“Going to the interview, I got lost,” she laughs, “but when I finally arrived, I was stunned at how beautiful the campus was. I fell in love with the atmosphere of the school and everything I saw, but believed I was just another interview and that there’d be no chance for me. To my surprise,” she recalls, “they called the next day and offered me the position…” Lisa is now in her 24th year at Cold Spring School and has become one of the school’s most valued and devoted staff members.
A fourth-generation Californian, Lisa was born in Lompoc but lived most of her life in Pasadena near her grandparents and family members. Her grandparents had a flower farm and a business in Riverside but, as was the case with most Japanese-Americans living near the coastal areas during World War II, her grandparents were forced to relocate to internment camps and detention centers. Her grandmother’s family was sent to Manzanar in the central California valley, made famous by Ansel Adams in his photographic essay now in the National Archives, and her grandfather’s family to Gila River, Arizona.
Lisa recalls, “I knew my grandparents and parents had hardships during their lives. However, my parents worked hard so that I could have the good life I’ve had. And thanks to them, my son is the benefactor of all of the struggles and efforts of the previous generations. I am grateful for what they created for us.”
The tragedy experienced by the Montecito community on January 9 came close to Lisa and the children in her kindergarten class. “In all my years of teaching, this is something I never imaged I would experience… to lose a kindergarten student in such a tragic manner. It was hard not only for our class but for the entire Cold Spring community. That such a kind, bright, well-liked kid like Pasta (Sutthithepa) would be swept away in the disastrous mudslides is almost unfathomable. I still can’t get my mind around that today.”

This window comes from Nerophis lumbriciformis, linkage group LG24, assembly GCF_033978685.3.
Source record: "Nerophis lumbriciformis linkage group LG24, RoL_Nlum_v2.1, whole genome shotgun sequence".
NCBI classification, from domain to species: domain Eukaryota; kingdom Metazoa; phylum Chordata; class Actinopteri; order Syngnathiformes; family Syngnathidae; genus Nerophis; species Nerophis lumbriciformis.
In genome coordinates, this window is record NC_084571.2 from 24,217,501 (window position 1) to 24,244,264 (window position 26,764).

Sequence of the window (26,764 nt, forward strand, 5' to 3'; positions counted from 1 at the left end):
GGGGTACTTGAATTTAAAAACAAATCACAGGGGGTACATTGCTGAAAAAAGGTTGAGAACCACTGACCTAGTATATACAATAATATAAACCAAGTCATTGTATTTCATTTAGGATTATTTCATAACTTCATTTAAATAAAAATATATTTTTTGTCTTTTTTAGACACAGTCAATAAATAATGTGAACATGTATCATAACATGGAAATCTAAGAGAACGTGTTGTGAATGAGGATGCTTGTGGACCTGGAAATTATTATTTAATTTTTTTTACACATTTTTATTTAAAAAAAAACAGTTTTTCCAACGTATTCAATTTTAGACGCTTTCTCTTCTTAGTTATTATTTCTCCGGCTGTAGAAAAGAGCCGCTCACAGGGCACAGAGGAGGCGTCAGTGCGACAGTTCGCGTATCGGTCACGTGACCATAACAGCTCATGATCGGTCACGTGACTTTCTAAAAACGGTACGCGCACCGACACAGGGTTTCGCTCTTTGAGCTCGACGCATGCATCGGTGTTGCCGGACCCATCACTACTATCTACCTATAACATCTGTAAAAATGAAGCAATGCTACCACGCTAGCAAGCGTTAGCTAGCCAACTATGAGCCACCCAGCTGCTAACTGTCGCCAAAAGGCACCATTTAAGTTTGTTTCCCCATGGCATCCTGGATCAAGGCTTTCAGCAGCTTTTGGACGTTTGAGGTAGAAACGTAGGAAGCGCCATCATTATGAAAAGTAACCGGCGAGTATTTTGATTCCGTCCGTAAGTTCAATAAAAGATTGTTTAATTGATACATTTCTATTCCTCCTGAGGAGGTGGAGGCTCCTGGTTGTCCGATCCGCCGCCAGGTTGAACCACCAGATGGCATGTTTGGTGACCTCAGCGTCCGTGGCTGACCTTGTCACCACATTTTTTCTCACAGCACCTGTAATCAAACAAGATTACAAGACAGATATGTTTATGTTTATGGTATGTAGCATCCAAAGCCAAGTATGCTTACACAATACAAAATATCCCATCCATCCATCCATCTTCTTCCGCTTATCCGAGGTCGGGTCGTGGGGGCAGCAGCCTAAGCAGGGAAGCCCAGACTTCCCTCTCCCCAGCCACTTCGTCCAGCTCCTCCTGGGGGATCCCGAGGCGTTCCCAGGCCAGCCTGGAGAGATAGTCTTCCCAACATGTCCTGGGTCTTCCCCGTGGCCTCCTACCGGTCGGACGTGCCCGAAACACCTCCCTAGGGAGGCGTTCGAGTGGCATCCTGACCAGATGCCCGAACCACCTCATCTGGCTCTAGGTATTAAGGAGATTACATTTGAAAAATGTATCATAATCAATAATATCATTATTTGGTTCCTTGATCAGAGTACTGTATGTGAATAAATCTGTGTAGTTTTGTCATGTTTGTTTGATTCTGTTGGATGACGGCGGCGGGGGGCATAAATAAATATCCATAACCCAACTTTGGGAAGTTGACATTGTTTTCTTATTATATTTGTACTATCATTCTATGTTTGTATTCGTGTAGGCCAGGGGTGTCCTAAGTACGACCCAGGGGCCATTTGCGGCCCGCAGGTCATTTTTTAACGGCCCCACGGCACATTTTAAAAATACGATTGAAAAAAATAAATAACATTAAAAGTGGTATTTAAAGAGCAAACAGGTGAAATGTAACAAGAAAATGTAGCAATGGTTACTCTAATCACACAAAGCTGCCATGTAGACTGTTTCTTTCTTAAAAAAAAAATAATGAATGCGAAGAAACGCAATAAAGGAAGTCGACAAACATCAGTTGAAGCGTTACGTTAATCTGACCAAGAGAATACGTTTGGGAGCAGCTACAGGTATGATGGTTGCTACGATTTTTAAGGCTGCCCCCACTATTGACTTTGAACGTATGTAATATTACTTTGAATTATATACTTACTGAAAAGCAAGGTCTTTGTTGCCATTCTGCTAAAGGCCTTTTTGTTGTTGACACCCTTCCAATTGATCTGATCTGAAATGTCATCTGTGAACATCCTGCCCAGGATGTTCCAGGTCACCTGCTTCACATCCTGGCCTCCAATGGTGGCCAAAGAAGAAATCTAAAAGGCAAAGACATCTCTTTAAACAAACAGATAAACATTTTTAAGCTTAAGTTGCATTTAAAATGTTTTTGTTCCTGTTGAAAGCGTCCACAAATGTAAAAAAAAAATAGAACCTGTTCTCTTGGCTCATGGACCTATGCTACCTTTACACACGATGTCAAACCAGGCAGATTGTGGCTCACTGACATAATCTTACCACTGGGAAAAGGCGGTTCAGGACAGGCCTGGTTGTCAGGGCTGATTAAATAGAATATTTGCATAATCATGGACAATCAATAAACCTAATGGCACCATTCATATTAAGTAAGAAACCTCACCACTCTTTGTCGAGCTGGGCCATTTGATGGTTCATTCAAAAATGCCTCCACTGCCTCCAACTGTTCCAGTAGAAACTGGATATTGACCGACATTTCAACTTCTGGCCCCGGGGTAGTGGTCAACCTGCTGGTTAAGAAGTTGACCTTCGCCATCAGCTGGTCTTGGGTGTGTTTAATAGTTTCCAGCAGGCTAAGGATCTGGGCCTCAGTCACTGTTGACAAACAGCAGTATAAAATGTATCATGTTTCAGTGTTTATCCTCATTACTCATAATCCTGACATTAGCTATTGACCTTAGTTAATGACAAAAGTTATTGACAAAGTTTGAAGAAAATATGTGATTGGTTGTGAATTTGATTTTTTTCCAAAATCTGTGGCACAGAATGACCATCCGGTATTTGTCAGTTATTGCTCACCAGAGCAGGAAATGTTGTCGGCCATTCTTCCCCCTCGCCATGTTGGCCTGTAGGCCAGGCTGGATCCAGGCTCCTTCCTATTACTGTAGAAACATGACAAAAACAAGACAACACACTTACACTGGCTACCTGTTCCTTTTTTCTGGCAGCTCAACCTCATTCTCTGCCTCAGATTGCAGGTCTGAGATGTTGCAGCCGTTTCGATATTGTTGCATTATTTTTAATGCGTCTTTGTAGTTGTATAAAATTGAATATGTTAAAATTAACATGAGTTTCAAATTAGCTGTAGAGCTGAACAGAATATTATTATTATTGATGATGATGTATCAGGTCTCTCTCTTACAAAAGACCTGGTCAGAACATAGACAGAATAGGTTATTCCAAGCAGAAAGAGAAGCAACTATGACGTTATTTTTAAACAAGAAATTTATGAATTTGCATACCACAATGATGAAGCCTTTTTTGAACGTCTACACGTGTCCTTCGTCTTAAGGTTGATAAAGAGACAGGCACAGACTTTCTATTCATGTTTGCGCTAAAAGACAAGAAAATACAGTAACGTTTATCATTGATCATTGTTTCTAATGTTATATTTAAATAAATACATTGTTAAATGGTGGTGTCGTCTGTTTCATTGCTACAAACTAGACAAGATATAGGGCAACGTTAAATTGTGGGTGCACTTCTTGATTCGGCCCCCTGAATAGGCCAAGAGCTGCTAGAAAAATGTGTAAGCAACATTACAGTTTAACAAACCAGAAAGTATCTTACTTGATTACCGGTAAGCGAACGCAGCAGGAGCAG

His classmates have also not forgotten little Pasta. His desk in their classroom remains unoccupied. On its surface, the children continue to place objects representing the things they are studying so that he may be included in all they do. Amy made sure that Lisa’s kindergarten class, as well as the entire school community, was assisted during this difficult time with a variety of support services as long as they were needed.
As I made my way into the parking lot, I passed Amy at the gate as she was waving goodbye to her students. I thanked her for the opportunity to participate in this special day and to meet Lisa and her kindergarten class, with the bonus of seeing Jean again, Cold Spring’s innovative science teacher. Thinking of it now, even after writing all these words, I’m still impressed at what is being taught in our schools – and all of it in kindergarten!